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Winnecone Contractor Ordered to Pay $20,000 For Placement of Waste Material in the Kickapoo River

 

WINNECONNE – Winneconne contractor Radtke Contractors, Inc., has been ordered to pay $20,000 in forfeitures, assessments and costs for placing and failing to remove material in the Kickapoo River in Richland County during a bridge construction project in 2008.

 

According to the complaint, the Department of Transportation contracted with Radtke Contractors to replace the State Highway 56 bridge over the Kickapoo River in Richland County in the summer and fall of 2008. The contract required that any construction material that may fall into the river so as to impede navigation be promptly removed. State law also prohibits the placement of material on the bed of a navigable water without a permit.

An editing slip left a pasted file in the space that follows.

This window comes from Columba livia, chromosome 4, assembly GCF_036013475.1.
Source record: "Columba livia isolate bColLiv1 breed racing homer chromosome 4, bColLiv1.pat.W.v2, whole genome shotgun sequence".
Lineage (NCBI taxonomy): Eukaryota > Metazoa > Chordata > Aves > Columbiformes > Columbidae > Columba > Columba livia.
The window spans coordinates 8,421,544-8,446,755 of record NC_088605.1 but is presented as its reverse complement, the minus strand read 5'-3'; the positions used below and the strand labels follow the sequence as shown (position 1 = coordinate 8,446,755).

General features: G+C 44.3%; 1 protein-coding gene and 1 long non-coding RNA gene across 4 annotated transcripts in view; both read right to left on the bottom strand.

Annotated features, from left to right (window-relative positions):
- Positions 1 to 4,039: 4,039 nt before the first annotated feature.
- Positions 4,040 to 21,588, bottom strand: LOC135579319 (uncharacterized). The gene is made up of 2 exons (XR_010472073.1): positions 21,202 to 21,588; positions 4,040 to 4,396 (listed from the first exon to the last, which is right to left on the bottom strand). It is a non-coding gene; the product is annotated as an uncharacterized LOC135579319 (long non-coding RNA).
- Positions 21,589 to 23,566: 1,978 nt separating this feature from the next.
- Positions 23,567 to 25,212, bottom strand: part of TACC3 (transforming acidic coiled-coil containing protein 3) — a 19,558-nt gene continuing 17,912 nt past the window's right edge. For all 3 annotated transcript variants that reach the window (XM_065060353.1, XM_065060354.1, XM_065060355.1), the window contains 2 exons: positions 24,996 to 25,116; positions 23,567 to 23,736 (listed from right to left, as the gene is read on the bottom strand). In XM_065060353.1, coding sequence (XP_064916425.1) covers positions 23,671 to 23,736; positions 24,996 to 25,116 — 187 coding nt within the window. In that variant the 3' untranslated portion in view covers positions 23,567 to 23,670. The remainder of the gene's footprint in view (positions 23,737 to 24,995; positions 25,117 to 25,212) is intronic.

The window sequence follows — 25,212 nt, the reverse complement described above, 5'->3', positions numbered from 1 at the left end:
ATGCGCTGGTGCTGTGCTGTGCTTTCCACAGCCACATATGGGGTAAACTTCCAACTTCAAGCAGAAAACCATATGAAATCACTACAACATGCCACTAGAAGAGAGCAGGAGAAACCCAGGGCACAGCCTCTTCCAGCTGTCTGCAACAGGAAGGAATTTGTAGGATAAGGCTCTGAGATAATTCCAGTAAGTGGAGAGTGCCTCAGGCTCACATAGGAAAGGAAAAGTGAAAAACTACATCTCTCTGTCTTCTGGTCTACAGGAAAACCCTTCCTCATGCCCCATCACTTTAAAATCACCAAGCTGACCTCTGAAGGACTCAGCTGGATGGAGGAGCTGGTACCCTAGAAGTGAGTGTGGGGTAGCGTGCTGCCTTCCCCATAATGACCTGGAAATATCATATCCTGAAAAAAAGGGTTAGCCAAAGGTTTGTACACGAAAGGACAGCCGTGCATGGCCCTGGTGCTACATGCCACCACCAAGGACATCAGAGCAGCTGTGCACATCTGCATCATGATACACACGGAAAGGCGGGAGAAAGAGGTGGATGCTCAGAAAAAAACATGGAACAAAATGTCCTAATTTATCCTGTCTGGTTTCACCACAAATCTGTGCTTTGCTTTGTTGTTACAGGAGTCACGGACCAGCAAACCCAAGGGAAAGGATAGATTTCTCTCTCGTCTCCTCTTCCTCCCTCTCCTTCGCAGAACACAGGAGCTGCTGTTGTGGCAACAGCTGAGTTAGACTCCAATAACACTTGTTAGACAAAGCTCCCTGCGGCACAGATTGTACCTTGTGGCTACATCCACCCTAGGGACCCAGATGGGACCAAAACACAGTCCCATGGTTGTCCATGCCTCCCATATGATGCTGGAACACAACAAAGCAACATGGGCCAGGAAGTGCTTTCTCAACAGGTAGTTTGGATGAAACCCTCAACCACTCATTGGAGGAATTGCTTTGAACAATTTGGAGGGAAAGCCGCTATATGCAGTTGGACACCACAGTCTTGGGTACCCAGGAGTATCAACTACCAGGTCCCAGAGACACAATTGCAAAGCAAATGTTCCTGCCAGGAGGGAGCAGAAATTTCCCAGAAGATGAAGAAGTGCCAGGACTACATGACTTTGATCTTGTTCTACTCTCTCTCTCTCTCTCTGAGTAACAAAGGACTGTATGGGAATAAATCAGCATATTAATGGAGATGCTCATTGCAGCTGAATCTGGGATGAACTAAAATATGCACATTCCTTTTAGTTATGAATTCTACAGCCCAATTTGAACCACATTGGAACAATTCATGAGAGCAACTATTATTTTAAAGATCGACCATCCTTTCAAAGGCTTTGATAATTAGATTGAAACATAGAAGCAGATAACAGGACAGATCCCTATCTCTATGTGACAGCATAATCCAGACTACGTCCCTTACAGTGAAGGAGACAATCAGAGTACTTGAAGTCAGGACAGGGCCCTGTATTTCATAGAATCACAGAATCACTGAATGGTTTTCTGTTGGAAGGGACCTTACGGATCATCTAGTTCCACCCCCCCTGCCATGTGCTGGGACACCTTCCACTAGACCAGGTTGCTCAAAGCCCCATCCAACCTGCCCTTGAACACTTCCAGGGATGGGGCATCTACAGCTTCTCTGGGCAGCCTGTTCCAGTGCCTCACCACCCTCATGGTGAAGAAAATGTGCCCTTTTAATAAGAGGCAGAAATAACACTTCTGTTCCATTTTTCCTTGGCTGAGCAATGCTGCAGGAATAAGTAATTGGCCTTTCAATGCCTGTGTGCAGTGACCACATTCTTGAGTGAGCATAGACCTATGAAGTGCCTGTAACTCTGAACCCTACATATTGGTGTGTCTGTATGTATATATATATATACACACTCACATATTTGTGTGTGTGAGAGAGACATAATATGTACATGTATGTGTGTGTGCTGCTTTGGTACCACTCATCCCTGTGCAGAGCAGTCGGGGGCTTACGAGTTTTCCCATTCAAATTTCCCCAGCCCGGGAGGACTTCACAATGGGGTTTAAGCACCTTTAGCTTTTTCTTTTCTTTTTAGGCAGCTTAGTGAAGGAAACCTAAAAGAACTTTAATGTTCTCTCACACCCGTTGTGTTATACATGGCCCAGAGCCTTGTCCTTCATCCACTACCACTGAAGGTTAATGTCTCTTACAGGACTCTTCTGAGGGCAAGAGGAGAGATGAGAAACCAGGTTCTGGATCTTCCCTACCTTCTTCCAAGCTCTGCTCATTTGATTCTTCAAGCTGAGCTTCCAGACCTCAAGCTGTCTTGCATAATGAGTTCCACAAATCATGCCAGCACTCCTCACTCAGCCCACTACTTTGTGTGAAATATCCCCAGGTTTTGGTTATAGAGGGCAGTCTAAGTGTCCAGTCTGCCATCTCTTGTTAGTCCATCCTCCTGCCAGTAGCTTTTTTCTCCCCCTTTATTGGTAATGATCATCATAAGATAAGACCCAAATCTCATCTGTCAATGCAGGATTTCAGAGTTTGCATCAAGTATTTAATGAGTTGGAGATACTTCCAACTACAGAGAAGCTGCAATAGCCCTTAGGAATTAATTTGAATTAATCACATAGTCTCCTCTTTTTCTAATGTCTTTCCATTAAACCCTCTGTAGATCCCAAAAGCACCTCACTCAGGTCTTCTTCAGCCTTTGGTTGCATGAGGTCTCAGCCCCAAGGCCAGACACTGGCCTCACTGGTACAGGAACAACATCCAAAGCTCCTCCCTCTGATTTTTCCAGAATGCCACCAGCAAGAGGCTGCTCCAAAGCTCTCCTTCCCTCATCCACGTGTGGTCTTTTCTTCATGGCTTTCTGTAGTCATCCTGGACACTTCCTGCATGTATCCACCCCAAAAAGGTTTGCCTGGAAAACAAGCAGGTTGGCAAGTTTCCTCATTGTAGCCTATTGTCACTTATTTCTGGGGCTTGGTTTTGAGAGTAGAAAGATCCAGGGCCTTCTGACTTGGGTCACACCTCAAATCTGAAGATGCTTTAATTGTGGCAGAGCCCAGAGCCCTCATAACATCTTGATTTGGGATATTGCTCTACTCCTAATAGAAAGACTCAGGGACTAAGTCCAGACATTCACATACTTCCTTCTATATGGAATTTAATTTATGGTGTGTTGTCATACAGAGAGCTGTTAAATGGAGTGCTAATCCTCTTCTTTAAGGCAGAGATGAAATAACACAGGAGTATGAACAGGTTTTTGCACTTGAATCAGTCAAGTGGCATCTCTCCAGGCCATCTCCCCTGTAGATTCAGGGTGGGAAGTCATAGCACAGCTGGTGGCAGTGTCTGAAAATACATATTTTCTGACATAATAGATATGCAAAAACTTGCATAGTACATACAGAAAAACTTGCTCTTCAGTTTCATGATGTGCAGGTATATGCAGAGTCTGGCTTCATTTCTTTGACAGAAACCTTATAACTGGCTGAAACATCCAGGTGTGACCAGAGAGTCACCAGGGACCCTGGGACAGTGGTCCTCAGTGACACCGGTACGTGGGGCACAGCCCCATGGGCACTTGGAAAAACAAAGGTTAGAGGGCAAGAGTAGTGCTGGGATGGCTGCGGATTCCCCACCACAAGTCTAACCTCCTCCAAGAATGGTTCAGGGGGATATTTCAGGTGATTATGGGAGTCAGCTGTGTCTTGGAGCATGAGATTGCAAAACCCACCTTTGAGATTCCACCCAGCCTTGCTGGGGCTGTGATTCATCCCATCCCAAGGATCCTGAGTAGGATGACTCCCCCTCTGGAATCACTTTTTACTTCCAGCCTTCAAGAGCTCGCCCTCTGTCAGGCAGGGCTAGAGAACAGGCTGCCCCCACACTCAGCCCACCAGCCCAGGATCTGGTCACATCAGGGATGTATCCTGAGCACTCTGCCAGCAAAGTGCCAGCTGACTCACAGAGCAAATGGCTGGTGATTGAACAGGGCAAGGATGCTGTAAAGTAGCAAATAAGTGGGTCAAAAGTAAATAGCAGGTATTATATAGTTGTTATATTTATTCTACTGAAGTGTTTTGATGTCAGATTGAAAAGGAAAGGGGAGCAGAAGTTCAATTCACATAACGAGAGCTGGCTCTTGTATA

In September 2008, Radtke Contractors let wooden beams called false work and related bridge construction material fall into the Kickapoo River. Fishermen complained about the material being in the River, and DOT staff repeatedly asked Radtke Contractors to remove the material. Some of the wooden false work floated downstream 250-300 feet from the bridge and became hung up on a snag, completely blocking the width of the River with used lumber with nails in it. The Department of Natural Resources sent a Notice of Violation to Radtke Contractors on November 3, 2008, and Radtke Contractors removed the wooden false work from the River on November 6, 2008.

 

According to the complaint, the Kickapoo River at and below the Highway 56 bridge is a free-flowing navigable river system and a popular canoe route, and the wooden false work in the River eliminated the navigability of this section of the River and caused an undue hazard to public users of the River.

 

"Wisconsin law requires that contractors manage construction projects so as to protect public use of the state's navigable waters," Attorney General J.B. Van Hollen said. "The Wisconsin Department of Justice will continue to work with the DNR to ensure that navigation of Wisconsin's waters is safeguarded through compliance with the law."

 

Assistant Attorney General JoAnne F. Kloppenburg prosecuted the case for the State. Richland County Judge Leineweber signed the order imposing the forfeitures.